Testicular & Prostate Cancer

Prostate and Testicular Cancer are the most common forms of male cancer, affecting thousands of men every year. Learn more about the survival rates, treatments and the many excellent support groups and leading hospitals here.

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Ongoing Research for Testicular and Prostate Cancer

Below are some testicular cancer statistics and an outline of the ongoing research into prostate cancer:

Incidence of testicular cancer

Survival Rate

Death Rate 

Testicular cancer statistics table

Testicular cancer - UK

Males

Number of new cases (UK 2008)

2,138

Incidence rate per 100,000 population*

7.0

Number of deaths (UK 2008)

70

Mortality rate per 100,000 population*

0.2

One-year survival rate (adult patients diagnosed 2004-2006, England)

98%

Five-year survival rate (adult patients diagnosed 2001-2006, England)

96.2%

Ten-year predicted survival rate (adult patients diagnosed 2007, England)

96.5%

*age-standardized to the European population 

Prostate Cancer Research

Research into the causes, prevention, and treatment of prostate is under way in many medical centers throughout the world.

Genetics

New research on genes linked to prostate cancer is helping scientists better understand how prostate cancer develops. These studies are expected to provide answers about the genetic changes that lead to prostate cancer. This could make it possible to design medicines to reverse those changes. Tests to find abnormal prostate cancer genes could also help identify men at high risk who would benefit from more intensive screening or from chemoprevention trials, which use drugs to try to keep them from getting cancer.

Most of the genes that have been studied so far are from chromosomes that are inherited from both parents. One recent study found that a certain variant of mitochondrial DNA, which is inherited only from a person's mother, might double or even triple a man's risk of developing prostate cancer.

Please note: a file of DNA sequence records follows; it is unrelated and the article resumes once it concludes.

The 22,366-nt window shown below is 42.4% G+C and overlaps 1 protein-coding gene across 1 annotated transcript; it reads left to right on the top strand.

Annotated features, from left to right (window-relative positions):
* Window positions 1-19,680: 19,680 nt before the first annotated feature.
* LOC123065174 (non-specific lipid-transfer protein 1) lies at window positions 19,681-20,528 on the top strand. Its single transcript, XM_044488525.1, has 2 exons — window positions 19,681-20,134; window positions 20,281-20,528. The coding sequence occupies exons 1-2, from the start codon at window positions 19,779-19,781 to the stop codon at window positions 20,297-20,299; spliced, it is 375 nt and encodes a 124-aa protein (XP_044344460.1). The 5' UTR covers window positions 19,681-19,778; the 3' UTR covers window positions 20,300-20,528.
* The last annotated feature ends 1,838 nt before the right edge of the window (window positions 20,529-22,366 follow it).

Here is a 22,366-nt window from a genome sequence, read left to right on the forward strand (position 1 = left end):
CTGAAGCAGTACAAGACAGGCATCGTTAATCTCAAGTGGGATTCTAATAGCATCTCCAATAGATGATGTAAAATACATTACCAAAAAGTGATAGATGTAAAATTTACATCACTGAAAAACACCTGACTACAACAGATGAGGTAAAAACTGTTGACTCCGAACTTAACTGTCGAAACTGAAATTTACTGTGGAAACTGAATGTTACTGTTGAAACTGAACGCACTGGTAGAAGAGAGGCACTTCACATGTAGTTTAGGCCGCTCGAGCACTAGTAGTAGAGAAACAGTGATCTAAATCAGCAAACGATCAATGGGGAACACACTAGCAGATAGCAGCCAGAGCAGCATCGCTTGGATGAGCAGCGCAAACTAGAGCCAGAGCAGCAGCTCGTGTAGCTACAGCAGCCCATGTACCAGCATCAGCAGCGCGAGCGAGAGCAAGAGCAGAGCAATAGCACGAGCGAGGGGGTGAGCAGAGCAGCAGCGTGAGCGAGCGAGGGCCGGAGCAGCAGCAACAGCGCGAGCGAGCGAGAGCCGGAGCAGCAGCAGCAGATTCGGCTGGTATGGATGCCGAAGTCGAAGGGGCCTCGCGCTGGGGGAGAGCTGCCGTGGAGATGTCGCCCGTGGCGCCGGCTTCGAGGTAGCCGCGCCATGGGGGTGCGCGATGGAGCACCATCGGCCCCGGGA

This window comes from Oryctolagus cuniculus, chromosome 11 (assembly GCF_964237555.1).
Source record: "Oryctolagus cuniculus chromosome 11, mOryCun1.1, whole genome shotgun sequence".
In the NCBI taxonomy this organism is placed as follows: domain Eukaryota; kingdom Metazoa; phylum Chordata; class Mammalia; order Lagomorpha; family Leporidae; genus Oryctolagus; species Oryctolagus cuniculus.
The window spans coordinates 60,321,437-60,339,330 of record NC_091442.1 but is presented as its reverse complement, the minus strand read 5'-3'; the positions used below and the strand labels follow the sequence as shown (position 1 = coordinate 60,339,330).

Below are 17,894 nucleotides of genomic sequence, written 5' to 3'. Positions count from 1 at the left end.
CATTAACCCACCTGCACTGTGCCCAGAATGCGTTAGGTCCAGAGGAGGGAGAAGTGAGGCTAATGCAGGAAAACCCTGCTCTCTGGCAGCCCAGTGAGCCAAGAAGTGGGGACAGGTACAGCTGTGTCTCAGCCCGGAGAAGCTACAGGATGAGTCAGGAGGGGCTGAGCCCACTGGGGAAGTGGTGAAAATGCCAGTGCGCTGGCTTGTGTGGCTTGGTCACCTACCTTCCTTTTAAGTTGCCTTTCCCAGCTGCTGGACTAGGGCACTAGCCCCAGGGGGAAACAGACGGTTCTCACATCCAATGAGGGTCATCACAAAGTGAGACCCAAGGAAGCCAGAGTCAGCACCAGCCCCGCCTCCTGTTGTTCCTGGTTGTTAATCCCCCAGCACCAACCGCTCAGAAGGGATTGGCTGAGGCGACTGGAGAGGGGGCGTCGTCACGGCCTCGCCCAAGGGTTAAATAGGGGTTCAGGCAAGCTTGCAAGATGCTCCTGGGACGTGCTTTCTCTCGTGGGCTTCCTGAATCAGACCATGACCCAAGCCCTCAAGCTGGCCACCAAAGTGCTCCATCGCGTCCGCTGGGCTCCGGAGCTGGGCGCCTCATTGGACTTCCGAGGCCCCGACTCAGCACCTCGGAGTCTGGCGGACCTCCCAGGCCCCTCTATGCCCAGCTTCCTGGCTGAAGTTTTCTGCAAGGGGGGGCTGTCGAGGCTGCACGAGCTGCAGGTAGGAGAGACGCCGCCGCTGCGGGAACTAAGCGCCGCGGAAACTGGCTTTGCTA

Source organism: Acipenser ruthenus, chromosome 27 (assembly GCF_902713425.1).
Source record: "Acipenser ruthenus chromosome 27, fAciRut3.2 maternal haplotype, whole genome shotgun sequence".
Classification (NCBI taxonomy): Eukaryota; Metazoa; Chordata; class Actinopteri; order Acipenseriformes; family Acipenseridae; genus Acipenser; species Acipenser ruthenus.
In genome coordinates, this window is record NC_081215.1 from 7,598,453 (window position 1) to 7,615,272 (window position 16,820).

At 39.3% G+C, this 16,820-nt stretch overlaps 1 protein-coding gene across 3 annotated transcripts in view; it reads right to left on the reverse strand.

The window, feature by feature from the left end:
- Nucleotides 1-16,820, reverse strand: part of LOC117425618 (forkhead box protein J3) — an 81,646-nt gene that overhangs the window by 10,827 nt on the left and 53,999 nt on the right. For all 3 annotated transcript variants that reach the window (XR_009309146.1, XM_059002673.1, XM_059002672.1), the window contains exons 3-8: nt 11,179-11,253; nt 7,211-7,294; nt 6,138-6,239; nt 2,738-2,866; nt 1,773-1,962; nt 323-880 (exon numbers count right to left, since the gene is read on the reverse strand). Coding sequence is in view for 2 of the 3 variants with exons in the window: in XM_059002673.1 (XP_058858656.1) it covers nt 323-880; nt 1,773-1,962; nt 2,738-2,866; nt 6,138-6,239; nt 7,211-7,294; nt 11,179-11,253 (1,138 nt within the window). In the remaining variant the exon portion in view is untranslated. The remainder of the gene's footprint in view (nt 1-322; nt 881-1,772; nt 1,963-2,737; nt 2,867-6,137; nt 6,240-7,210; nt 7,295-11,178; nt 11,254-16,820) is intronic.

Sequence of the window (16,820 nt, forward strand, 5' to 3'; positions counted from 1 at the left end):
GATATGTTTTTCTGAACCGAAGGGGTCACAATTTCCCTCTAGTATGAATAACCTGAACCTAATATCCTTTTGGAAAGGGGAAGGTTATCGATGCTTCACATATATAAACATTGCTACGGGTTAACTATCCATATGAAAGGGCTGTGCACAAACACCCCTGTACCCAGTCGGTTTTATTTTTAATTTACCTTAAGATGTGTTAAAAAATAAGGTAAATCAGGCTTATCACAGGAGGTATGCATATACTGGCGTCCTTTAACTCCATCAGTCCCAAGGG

An exciting new development in genetics research is the use of DNA microarray technology which allows scientists to study thousands of genes at the same time. Using this method, researchers have identified several genes now thought to play a role in prostate cancer. This may eventually provide more sensitive screening test for prostate cancer than the PSA blood test currently in use.

One of the biggest problems now facing men with prostate cancer is figuring out which cancers are likely to stay within the gland and which are more likely to grow and spread (and definitely need treatment). New discoveries may help with this sometime in the near future. For example, the product of one gene identified by DNA microarray, known as EZH2, seems to appear more often in advanced prostate cancers than in those at an early stage. Researchers are now trying to decide whether the presence of this gene product, or others, indicates that a cancer is more aggressive. This could eventually help tell which men need treatment and which might be better served by watchful waiting.

Prevention

Researchers continue to look for foods that increase or decrease prostate cancer risk. Scientists have found some substances in tomatoes (lycopenes) and soybeans (isoflavones) that may help prevent prostate cancer. Studies are now looking at the possible effects of these compounds more closely. Scientists are also trying to develop related compounds that are even more potent and might be used as dietary supplements. So far, most research suggests that a balanced diet including these foods as well as other fruits and vegetables is of greater benefit than taking these substances as dietary supplements.